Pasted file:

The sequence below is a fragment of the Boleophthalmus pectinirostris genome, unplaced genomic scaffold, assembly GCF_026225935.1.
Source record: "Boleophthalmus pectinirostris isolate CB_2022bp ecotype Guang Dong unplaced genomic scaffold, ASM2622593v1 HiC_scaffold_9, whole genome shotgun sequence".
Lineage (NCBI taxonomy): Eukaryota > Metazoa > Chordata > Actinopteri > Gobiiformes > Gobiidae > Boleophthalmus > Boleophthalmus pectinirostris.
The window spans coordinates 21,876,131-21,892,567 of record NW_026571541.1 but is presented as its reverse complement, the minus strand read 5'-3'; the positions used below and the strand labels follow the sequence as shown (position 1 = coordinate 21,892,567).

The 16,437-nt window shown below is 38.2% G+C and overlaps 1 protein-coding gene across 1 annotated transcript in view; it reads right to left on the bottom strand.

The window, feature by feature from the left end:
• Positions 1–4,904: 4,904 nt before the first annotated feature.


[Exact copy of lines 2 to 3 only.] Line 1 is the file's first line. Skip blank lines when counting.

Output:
Source record: "Boleophthalmus pectinirostris isolate CB_2022bp ecotype Guang Dong unplaced genomic scaffold, ASM2622593v1 HiC_scaffold_9, whole genome shotgun sequence".
Lineage (NCBI taxonomy): Eukaryota > Metazoa > Chordata > Actinopteri > Gobiiformes > Gobiidae > Boleophthalmus > Boleophthalmus pectinirostris.